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ADB in 1995 was the first multilateral development bank to adopt a special policy on governance. Over the years, supplementary policies like the Anticorruption Policy (1998) were adopted to broaden and strengthen ADB's governance work. ADB’s Strategy 2020 identifies governance as a key driver of change.
ADB's Policy on Governance guides the organization's work in enhancing governance quality in developing member countries and defines four elements of good governance: accountability, transparency, predictability and participation.
Public officials must be accountable or answerable for their actions and responsive to the entity from which their authority is derived. ADB promotes accountability in government to build capacity to undertake economic reforms, implement reforms successfully, and provide citizens with an acceptable level of public services. Evaluation criteria and oversight mechanisms are necessary to measure the performance of public officials and to make sure standards are met.
Participation refers to the involvement of citizens in the development process. Beneficiaries and groups affected by projects or other development interventions need to participate so that the government can make informed choices with respect to their needs, and social groups can protect their rights. ADB promotes participation in governments by
- Encouraging the participation of project beneficiaries and affected groups
- Improving the interface between the public and private sectors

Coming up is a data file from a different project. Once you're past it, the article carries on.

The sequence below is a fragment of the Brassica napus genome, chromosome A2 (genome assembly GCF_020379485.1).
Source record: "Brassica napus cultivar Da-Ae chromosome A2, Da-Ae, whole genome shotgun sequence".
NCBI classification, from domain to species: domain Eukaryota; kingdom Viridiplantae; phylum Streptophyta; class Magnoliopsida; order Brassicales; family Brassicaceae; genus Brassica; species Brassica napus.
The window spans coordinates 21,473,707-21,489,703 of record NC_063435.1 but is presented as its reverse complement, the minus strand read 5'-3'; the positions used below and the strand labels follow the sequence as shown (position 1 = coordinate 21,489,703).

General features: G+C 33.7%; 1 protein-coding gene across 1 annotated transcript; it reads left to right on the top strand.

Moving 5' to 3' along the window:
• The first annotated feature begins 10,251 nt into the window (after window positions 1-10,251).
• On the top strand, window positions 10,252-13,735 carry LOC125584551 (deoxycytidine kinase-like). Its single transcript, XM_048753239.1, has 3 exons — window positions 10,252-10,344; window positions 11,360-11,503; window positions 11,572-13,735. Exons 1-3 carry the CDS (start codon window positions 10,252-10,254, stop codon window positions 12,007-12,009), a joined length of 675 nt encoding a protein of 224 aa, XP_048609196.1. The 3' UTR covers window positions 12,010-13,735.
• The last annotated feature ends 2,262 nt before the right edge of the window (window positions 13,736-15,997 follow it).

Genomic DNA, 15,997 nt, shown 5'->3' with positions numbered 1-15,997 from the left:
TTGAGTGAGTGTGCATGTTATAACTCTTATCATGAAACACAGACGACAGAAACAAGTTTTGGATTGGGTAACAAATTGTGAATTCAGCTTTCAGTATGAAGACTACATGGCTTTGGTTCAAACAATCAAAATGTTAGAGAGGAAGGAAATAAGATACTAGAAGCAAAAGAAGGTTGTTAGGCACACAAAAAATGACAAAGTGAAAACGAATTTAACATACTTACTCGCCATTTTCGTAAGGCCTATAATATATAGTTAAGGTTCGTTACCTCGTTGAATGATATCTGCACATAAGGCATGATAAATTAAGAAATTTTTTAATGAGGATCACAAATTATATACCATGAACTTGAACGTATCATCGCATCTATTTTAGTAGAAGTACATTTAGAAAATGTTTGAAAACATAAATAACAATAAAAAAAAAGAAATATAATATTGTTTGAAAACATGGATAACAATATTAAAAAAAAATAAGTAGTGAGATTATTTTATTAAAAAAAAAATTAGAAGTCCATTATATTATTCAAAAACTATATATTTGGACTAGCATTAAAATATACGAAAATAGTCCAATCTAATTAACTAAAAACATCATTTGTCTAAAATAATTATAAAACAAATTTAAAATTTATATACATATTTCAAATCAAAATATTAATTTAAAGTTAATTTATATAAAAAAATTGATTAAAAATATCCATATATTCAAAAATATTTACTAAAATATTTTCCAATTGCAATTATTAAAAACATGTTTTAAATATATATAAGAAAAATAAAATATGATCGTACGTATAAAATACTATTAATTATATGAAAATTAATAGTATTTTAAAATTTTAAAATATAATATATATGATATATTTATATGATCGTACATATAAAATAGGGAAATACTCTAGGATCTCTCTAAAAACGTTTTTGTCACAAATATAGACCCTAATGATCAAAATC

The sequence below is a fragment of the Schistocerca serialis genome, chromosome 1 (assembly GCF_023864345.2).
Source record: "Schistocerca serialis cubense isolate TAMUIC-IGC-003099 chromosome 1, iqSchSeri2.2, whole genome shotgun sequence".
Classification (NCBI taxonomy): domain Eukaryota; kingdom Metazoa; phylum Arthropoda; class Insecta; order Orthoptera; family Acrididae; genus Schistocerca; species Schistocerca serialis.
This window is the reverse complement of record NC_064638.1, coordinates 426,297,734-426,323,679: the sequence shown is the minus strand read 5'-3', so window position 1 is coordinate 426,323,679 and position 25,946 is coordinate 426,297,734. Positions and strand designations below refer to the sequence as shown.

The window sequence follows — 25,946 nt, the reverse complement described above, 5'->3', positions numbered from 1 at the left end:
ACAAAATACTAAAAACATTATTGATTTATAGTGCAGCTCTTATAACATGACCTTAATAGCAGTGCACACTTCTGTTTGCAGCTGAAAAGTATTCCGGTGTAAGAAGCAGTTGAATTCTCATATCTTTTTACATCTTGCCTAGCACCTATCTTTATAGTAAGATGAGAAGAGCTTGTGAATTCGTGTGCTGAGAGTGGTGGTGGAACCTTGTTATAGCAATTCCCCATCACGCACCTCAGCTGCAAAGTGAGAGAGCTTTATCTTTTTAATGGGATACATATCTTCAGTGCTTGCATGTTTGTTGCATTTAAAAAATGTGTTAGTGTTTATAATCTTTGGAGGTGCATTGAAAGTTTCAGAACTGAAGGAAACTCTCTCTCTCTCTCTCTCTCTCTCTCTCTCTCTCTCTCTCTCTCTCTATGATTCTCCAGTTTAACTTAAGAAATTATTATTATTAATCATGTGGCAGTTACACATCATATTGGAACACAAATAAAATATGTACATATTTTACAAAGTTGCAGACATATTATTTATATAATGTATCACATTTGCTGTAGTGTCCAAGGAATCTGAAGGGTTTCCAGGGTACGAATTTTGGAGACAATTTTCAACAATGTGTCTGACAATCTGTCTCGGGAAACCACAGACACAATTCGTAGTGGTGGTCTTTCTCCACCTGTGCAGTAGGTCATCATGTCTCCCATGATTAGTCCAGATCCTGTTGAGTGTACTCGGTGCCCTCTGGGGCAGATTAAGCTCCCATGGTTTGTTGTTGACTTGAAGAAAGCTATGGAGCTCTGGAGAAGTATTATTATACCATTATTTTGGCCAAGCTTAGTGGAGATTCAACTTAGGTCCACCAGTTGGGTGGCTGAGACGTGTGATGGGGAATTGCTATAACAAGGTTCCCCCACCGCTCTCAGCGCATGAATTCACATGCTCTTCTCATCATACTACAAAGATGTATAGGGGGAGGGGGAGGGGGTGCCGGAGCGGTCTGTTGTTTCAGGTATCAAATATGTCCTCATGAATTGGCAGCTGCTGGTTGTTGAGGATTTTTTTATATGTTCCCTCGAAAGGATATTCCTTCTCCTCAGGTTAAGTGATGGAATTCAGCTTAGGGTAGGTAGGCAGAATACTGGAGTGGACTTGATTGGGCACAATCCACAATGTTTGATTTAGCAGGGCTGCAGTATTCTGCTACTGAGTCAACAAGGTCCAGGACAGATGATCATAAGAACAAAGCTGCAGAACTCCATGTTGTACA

- Empowering local government by letting them take ownership of projects
- Working with NGOs to mobilize and reach out to project beneficiaries
A country's legal environment must be conducive to development. A government must be able to regulate itself via laws, regulations and policies, which encompass well-defined rights and duties, mechanisms for their enforcement, and impartial settlement of disputes. Predictability is about the fair and consistent application of these laws and implementation of government policies.
Transparency refers to the availability of information to the general public and clarity about government rules, regulations, and decisions. It can be strengthened through the citizens' right to information with a degree of legal enforceability. Transparency and disclosure in government decision-making and public policy implementation reduces uncertainty and can help inhibit corruption among public officials.
ADB's work in governance
ADB has undertaken significant work in these areas, strengthening accountability institutions such as audit agencies, anticorruption commissions, and the judiciary. Its support for judicial reform in India, Pakistan, and Philippines is strengthening the rule of law, which is crucial to encourage private sector investment and combat corruption.
ADB launched its Second Governance and Anticorruption Action Plan (GACAP II) in 2006 to refocus its efforts in this area.
A risk-based, flexible approach
ADB has adopted a risk-based approach to governance and prioritization of areas for ADB support. What risk is being assessed? The risk of reduced development effectiveness—that DMC and ADB development objectives will not be met, or will be adversely affected by poor governance, weakly performing institutions or vulnerability to corruption.
Since ADB resources and influence are limited, the organization focuses on major risks, which are also considered opportunities for capacity development. Strengthening public financial management and procurement systems, as well as combating corruption, are at the core of ADB's current governance work. The use of country/sector assessments determine focus and identify priorities.
To address governance and corruption issues, improve ADB’s performance in the implementation of its governance and anticorruption policies, and to design and deliver better quality projects and programs, ADB aims for longer term, flexible arrangements for capacity development.